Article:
Despite a treasure trove of public information and a prospectus fact sheet, some folks still promote false narratives about the GLD SPDR Gold Shares Trust manipulating the price of gold. The BIS is a favorite target with references made to swaps and futures trading.
“The market does not know you exist. You can do nothing to influence it.
You can only control your behavior.” – Alexander Elder
Within the GLD prospectus, you will find the following:
“Objective: The investment objective of the Trust is for SPDR® Gold Shares (GLD®) to reflect the performance of the price of gold bullion, less the Trust’s expenses.
The Price of Gold: The spot price for gold bullion is determined by market forces in the 24-hour global over-the-counter (OTC) market for gold. The OTC market accounts for most global gold trading, and prices quoted reflect the information available to the market at any given time.”
I could end this article based on the above information alone, but we will go a little deeper for those who walk along gold’s pedestrian spheres.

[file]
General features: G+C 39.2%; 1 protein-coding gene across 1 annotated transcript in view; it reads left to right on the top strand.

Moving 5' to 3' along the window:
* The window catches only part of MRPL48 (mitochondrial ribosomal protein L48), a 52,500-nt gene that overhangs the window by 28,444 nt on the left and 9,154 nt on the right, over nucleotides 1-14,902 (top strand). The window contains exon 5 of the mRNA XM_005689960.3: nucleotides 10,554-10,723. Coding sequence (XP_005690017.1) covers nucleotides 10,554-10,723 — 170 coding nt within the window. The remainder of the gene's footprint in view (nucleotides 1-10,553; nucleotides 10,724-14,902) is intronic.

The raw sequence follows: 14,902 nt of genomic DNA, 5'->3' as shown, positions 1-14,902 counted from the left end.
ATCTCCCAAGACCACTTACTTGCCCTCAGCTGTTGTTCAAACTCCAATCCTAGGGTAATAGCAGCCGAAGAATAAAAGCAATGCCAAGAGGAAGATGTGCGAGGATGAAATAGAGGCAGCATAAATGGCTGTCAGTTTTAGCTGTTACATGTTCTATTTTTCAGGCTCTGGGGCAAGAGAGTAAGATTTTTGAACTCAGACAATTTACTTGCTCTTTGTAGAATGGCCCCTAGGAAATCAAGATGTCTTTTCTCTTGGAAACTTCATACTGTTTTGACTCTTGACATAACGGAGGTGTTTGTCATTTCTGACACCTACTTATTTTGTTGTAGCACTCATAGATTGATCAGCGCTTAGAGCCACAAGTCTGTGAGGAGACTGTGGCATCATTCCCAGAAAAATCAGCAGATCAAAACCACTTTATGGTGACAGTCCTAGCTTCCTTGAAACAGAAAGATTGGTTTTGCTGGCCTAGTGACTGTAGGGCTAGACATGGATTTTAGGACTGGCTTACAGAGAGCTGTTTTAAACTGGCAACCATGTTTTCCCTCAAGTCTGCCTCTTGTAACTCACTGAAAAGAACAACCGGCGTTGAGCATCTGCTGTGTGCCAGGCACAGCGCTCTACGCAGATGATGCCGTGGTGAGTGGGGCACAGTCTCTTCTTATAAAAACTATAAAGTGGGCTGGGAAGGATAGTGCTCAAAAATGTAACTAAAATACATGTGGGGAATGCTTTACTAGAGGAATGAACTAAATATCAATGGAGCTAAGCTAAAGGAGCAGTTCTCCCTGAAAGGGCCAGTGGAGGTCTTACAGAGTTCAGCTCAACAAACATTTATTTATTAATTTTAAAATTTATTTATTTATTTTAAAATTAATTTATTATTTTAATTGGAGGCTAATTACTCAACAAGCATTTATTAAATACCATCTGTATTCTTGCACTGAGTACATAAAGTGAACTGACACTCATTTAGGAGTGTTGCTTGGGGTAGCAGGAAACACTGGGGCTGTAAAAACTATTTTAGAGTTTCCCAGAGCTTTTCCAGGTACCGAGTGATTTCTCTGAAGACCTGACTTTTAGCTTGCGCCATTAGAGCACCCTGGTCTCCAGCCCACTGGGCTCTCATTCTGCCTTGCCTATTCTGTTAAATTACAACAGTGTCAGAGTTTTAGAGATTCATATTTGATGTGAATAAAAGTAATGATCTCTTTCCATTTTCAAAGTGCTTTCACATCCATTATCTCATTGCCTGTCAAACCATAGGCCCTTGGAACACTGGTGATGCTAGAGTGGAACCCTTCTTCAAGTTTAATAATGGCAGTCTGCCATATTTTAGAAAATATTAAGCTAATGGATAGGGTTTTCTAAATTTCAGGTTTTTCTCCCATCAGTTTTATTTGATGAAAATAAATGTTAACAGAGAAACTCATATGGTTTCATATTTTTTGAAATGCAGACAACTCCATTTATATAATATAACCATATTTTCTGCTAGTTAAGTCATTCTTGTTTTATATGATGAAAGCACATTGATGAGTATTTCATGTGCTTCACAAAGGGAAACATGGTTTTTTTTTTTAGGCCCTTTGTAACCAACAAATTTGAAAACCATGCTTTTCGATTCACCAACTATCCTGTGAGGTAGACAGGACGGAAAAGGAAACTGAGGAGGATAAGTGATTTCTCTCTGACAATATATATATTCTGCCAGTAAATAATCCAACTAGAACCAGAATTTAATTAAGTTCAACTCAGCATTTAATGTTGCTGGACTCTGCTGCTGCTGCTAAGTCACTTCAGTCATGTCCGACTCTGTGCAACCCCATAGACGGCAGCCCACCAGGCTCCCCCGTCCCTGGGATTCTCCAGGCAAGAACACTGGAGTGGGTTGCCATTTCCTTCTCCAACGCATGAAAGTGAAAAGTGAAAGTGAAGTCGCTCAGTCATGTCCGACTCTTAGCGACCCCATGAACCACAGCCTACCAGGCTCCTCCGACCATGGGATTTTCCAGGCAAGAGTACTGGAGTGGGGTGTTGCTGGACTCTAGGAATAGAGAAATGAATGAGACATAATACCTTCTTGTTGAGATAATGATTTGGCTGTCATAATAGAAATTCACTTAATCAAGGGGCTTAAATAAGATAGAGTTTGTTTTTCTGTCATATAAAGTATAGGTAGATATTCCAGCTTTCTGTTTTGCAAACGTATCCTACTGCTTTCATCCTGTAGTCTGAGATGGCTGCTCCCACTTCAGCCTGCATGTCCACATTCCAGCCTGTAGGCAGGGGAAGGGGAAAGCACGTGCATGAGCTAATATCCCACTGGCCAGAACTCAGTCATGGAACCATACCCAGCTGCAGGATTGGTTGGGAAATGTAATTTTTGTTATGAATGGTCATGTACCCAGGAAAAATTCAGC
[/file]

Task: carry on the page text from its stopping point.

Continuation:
The GLD is a derivative that trades only during business hours through the NYSE vs. gold’s 24-hour OTC spot price that is available on the foreign exchange market (FOREX) Sunday through Friday evening on platforms such as Netdania. Fluctuations in currency exchange rates influence the price of gold (see prospectus page 6) because gold and silver are money and commodities that can be used as currency. Unfortunately, financial markets are based on a disorderly floating currency regime ever since President Nixon ended the Bretton Woods agreement in 1971.
The GLD price does not determine the price of gold, nor do fluctuations in the physical gold held by GLD determine the OTC market price. The price originator for the GLD price-setting mechanism is the OTC spot gold market. GLD is also a lagging indicator. With real-time charts you can witness the OTC price precede price movements vs. the GLD, and near-term correlations and divergences occur between the price of gold and GLD’s bullion inventory due to factors such as sentiment.
Where does GLD source the spot price of gold?